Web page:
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Bjørn T. Asheim, Arne Isaksen and Michaela Trippl

This comprehensive literature review presents key contributions to the topic of regional economic advantage. It helps the reader to understand how regions build advantage for industrial development through the use of endogenous and exogenous resources, how regional industrial development can be supported by place-based policy, and how the form and mechanisms of regional advantage change over time in a path dependent manner. Also analysed is research on industrial districts and new industrial spaces, as well as regional clusters and innovation systems, along with more recent discussion of global development impulses and evolutionary perspectives on regional development. Written by three experts in the field, this important review is an essential resource for those studying, researching or practicing in this area.
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Bjørn T. Asheim, Arne Isaksen and Michaela Trippl

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Bjørn T. Asheim, Arne Isaksen and Michaela Trippl

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Edited by Bjørn T. Asheim, Arne Isaksen, Claire Nauwelaers and Franz Tödtling

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Edited by Bjørn T. Asheim, Arne Isaksen, Claire Nauwelaers and Franz Tödtling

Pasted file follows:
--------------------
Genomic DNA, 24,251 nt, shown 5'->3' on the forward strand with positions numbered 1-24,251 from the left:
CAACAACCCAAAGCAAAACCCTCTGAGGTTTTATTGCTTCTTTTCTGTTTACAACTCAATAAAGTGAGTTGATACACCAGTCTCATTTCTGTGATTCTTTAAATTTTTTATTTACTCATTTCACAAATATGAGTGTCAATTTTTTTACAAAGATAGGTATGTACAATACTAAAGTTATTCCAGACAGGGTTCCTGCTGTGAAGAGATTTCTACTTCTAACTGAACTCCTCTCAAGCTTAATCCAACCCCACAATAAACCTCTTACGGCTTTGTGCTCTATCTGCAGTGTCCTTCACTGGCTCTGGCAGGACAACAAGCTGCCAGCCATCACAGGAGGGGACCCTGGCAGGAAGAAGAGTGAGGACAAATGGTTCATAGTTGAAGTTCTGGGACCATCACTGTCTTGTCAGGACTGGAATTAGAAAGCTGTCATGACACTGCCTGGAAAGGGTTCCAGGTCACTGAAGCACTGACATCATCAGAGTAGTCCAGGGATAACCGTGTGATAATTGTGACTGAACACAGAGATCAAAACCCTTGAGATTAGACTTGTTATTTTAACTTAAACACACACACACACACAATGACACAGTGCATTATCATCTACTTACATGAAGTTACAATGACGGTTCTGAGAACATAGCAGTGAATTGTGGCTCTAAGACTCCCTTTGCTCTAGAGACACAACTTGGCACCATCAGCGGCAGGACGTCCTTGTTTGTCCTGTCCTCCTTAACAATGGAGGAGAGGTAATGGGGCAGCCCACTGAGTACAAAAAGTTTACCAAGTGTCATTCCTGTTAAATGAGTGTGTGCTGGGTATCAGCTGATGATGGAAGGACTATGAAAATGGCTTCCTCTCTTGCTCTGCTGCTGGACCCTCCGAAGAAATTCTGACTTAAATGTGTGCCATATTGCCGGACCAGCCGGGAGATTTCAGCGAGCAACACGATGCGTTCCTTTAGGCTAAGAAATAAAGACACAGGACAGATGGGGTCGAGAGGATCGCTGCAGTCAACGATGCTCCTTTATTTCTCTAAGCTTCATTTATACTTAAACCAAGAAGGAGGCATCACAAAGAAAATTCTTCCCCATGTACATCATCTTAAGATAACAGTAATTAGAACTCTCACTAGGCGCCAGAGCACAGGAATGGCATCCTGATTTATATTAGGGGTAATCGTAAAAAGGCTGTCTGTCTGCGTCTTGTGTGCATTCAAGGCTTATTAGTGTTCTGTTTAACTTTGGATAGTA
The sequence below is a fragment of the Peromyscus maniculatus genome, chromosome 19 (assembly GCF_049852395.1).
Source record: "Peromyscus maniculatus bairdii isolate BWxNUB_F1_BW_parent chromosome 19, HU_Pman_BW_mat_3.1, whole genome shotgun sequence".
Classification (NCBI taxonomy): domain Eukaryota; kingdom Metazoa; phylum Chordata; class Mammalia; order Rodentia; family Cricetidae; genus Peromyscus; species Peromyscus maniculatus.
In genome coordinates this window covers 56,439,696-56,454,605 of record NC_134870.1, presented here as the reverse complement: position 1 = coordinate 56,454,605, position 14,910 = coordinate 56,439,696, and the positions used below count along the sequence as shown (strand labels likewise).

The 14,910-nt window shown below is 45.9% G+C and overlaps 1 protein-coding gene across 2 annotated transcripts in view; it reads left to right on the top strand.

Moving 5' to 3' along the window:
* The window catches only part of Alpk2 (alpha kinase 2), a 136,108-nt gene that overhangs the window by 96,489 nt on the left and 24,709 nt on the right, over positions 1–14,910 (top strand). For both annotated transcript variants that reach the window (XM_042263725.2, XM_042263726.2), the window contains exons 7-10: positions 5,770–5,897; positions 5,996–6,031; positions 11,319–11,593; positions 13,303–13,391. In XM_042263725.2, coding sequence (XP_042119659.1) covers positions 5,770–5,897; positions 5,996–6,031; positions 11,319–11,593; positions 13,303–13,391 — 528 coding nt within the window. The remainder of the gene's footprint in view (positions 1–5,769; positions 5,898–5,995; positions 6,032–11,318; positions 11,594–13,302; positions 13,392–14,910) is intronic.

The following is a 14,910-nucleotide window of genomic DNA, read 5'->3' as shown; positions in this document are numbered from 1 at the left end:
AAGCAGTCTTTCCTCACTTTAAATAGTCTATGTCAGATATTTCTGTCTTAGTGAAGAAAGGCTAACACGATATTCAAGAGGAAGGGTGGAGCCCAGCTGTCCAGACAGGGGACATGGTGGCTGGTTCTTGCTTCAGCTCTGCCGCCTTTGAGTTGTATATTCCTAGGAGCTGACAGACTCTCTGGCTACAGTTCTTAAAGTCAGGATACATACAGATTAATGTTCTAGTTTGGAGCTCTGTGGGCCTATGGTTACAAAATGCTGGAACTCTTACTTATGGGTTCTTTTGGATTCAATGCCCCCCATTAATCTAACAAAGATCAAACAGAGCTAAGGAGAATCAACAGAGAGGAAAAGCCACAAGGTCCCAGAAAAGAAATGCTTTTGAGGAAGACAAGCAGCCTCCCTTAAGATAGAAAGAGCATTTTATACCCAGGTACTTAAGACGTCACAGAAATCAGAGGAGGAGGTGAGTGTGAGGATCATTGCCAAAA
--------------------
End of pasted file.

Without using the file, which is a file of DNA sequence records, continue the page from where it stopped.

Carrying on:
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Edited by Bjørn T. Asheim, Arne Isaksen, Claire Nauwelaers and Franz Tödtling

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Edited by Bjørn T. Asheim, Arne Isaksen, Claire Nauwelaers and Franz Tödtling

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Edited by Bjørn T. Asheim, Arne Isaksen, Claire Nauwelaers and Franz Tödtling

This book provides an extensive evaluation of the numerous policy instruments used by regional governments in Europe to promote innovation activity in Small and Medium Enterprises (SMEs). The instruments are compared and benchmarked in order to identify ‘good practice’, in an effort to bridge the gap between the theory of regional innovation and real-world policy implementation.
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Björn T. Asheim, Markus Grillitsch and Michaela Trippl

Since its development in the 1990s, the Regional Innovation Systems (RIS) approach has attracted considerable attention from economic geographers, innovation scholars and policy makers. The RIS approach figures prominently in the scientific discourse about the uneven geography of innovation and the factors that shape the knowledge generation and innovation capacities of regions. The aim of the chapter is to reflect on the emergence of the RIS approach, the current debate as well as future challenges. This chapter is guided by four overarching research questions: What are the origins and theoretical foundations of this approach? What has the RIS approach contributed to innovation studies and economic geography? What are the implications for innovation policy? And what are the recent lines of research and key research challenges in the future? The authors argue that the contributions of the RIS approach have been substantial. Still, the approach has often been applied in a rather static way, more as a heuristic than a coherent theory. The key challenges for current and future research therefore are to move towards a more theory-based, dynamic perspective on RIS, dealing with new path development and the transformation of RIS.

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Bjørn T. Asheim, Bernd Ebersberger and Sverre J. Herstad